Achieving Independence – Part 1

No, this is not a post about the 4th of July, but it is about independence… independence in a different sense…self independence.

Independence is hard for me to write about.  It is something that I fervently desire, but it is also the one thing that escapes me.  How do I achieve independence?

Among other things, independence means for me being out of my parents’ home and having my own apartment, learning to cook for myself, washing my clothes, working out money and  maneuvering my way around the town to get to places I need to go.

These may seem like fairly easy tasks for most individuals.  However, I have a different set of obstacles in my way that I need to  analyze  when discerning independence.

Motor planning is probably the biggest problem for me when it comes to tasks necessary for independent living.  I need to practice and practice activities in order to develop a motor plan.  Activities that you may find as easy as washing and drying off with a towel take me hundreds of times of practice before I do it.  Then if anything little changes, it is almost as if I need to start all over again.  Things as different as where the soap is placed or where the towels are located, can mess up an entire motor plan.  This is why I need to have things in certain places and they have to be there otherwise I cannot do the plan I rehearsed so much.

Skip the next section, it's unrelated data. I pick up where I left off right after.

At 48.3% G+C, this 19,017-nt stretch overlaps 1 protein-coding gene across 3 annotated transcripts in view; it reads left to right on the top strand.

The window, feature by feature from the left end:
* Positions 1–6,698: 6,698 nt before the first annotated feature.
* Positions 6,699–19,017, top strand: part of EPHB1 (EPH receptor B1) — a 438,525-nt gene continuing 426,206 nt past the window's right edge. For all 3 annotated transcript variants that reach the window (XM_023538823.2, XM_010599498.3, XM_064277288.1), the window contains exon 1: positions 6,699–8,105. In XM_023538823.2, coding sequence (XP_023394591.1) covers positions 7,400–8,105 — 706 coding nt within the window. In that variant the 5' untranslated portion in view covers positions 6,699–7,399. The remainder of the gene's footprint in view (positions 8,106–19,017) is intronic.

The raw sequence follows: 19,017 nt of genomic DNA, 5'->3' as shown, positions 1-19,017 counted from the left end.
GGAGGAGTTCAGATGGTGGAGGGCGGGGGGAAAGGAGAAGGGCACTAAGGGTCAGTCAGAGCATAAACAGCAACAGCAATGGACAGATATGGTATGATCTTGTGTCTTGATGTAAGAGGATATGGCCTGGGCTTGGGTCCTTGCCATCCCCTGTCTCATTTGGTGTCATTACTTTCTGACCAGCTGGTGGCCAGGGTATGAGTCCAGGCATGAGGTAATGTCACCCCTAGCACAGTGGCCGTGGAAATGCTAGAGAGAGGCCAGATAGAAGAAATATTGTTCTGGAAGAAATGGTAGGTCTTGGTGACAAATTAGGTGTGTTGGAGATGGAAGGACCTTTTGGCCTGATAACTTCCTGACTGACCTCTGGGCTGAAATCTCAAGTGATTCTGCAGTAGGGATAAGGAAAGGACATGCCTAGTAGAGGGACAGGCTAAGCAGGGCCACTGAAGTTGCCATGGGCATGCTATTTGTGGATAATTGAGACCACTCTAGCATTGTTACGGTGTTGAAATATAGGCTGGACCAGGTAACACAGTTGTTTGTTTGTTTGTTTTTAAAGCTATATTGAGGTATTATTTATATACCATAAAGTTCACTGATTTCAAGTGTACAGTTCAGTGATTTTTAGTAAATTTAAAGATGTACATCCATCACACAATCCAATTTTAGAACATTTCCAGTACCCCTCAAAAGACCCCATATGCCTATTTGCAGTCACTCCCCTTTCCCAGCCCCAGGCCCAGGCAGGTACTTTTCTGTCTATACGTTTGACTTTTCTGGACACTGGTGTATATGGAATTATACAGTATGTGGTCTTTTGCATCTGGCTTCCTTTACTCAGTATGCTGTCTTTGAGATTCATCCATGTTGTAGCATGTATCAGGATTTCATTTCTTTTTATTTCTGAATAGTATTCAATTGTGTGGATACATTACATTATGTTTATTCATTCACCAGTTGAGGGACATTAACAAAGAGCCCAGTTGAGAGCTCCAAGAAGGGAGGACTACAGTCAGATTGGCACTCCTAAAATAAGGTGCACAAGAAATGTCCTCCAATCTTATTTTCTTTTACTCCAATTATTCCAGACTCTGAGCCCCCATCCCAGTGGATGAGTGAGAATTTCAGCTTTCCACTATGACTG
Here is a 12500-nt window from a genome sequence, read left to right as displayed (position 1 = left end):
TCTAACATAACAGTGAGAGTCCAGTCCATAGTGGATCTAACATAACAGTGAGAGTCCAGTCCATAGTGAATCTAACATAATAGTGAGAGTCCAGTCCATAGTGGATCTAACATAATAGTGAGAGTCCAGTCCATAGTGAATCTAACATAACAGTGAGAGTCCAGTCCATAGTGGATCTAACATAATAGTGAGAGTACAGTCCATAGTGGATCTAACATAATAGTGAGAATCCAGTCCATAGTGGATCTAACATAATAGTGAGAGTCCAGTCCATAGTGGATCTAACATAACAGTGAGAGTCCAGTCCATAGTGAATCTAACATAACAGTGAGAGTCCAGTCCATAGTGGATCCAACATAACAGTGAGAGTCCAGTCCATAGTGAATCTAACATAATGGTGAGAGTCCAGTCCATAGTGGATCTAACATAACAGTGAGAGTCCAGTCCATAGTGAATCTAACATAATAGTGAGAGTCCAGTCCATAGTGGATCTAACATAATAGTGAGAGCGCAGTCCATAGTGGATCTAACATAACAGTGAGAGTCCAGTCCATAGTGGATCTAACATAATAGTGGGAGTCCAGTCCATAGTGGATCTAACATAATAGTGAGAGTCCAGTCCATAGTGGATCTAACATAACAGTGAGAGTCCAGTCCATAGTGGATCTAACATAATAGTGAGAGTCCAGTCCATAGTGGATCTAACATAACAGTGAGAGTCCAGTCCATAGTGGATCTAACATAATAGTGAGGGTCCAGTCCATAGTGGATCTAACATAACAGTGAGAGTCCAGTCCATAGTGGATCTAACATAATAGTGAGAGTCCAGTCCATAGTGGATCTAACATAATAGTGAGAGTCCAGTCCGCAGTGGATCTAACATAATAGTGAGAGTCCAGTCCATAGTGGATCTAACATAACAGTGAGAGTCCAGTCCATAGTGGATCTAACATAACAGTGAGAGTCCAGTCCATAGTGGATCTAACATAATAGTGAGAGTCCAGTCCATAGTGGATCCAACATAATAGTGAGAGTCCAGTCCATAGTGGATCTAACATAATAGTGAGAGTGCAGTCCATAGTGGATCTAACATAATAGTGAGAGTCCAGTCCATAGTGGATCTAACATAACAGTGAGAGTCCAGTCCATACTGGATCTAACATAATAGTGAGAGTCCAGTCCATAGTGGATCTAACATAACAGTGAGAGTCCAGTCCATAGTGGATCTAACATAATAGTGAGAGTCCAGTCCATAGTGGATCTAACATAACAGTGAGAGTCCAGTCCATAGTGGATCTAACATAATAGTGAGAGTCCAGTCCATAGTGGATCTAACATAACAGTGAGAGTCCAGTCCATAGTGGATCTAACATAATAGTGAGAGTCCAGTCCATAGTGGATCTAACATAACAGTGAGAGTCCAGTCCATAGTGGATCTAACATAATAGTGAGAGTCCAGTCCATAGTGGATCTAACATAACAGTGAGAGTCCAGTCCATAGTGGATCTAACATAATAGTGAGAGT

Sometimes motor plans get mixed up in my head as well.  For example, I may have a very well rehearsed motor plan for brushing my teeth and washing my hands after using the restroom.  On occasion, these two motor plans get mixed up in my head, so sometimes in the morning after using the restroom at the therapy institute, I will turn on the water and begin to rinse my mouth and spit the water out before I realize I am doing it – all of this is happening when I should be washing my hands and it drove my speech pathologist crazy until I explained what was happening.

This brings up another very important point.  Self advocacy is very important.  People don’t know why I do the things I do.  Sometimes I do things that frustrate people.  These people know I am intelligent and assume that I should know better when doing things that seem disrespectful or non-compliant.  If I explain, for example, why I spit in the sink when I am supposed to be washing my hands, I find that there is usually acceptance for these seemingly odd behaviors.  I know I should not be doing it, but I have just got my motor plans for different activities mixed up.  Sometimes, it is good to just acknowledge such things so that they are in the open and I can work on sorting them out.